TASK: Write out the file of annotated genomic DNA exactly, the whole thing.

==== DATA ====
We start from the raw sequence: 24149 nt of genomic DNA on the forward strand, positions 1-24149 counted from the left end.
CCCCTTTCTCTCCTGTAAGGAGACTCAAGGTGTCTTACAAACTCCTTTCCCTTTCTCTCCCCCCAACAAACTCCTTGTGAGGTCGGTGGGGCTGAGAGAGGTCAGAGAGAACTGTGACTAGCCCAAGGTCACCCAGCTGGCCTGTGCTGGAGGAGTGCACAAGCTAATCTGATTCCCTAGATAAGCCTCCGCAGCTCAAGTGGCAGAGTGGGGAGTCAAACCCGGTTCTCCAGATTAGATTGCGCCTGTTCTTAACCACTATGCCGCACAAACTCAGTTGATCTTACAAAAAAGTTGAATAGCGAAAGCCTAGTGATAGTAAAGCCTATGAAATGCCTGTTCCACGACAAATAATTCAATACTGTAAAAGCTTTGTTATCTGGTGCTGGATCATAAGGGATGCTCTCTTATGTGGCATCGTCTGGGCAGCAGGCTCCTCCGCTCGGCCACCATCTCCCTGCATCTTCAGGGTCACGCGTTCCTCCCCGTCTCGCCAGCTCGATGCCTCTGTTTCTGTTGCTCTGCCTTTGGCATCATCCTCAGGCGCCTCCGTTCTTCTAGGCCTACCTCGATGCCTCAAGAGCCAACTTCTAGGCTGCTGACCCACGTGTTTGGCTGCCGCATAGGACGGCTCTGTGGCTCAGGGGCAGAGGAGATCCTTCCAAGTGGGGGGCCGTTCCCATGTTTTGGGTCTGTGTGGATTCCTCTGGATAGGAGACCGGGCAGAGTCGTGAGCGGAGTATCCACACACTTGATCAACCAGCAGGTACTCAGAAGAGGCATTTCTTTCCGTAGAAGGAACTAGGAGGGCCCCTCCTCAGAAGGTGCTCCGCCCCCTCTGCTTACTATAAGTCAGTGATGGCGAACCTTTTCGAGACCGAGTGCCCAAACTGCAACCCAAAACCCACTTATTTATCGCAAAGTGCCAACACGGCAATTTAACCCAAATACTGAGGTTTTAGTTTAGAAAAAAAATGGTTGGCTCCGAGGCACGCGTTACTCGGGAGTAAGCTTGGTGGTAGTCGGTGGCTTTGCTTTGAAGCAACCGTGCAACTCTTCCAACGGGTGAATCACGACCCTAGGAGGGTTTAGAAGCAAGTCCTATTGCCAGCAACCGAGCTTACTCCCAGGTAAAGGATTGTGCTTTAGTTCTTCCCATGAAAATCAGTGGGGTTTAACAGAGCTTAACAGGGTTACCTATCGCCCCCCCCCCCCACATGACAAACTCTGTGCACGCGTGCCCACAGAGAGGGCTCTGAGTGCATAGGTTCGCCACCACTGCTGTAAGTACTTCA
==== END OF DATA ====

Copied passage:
We start from the raw sequence: 24149 nt of genomic DNA on the forward strand, positions 1-24149 counted from the left end.
CCCCTTTCTCTCCTGTAAGGAGACTCAAGGTGTCTTACAAACTCCTTTCCCTTTCTCTCCCCCCAACAAACTCCTTGTGAGGTCGGTGGGGCTGAGAGAGGTCAGAGAGAACTGTGACTAGCCCAAGGTCACCCAGCTGGCCTGTGCTGGAGGAGTGCACAAGCTAATCTGATTCCCTAGATAAGCCTCCGCAGCTCAAGTGGCAGAGTGGGGAGTCAAACCCGGTTCTCCAGATTAGATTGCGCCTGTTCTTAACCACTATGCCGCACAAACTCAGTTGATCTTACAAAAAAGTTGAATAGCGAAAGCCTAGTGATAGTAAAGCCTATGAAATGCCTGTTCCACGACAAATAATTCAATACTGTAAAAGCTTTGTTATCTGGTGCTGGATCATAAGGGATGCTCTCTTATGTGGCATCGTCTGGGCAGCAGGCTCCTCCGCTCGGCCACCATCTCCCTGCATCTTCAGGGTCACGCGTTCCTCCCCGTCTCGCCAGCTCGATGCCTCTGTTTCTGTTGCTCTGCCTTTGGCATCATCCTCAGGCGCCTCCGTTCTTCTAGGCCTACCTCGATGCCTCAAGAGCCAACTTCTAGGCTGCTGACCCACGTGTTTGGCTGCCGCATAGGACGGCTCTGTGGCTCAGGGGCAGAGGAGATCCTTCCAAGTGGGGGGCCGTTCCCATGTTTTGGGTCTGTGTGGATTCCTCTGGATAGGAGACCGGGCAGAGTCGTGAGCGGAGTATCCACACACTTGATCAACCAGCAGGTACTCAGAAGAGGCATTTCTTTCCGTAGAAGGAACTAGGAGGGCCCCTCCTCAGAAGGTGCTCCGCCCCCTCTGCTTACTATAAGTCAGTGATGGCGAACCTTTTCGAGACCGAGTGCCCAAACTGCAACCCAAAACCCACTTATTTATCGCAAAGTGCCAACACGGCAATTTAACCCAAATACTGAGGTTTTAGTTTAGAAAAAAAATGGTTGGCTCCGAGGCACGCGTTACTCGGGAGTAAGCTTGGTGGTAGTCGGTGGCTTTGCTTTGAAGCAACCGTGCAACTCTTCCAACGGGTGAATCACGACCCTAGGAGGGTTTAGAAGCAAGTCCTATTGCCAGCAACCGAGCTTACTCCCAGGTAAAGGATTGTGCTTTAGTTCTTCCCATGAAAATCAGTGGGGTTTAACAGAGCTTAACAGGGTTACCTATCGCCCCCCCCCCCCACATGACAAACTCTGTGCACGCGTGCCCACAGAGAGGGCTCTGAGTGCATAGGTTCGCCACCACTGCTGTAAGTACTTCA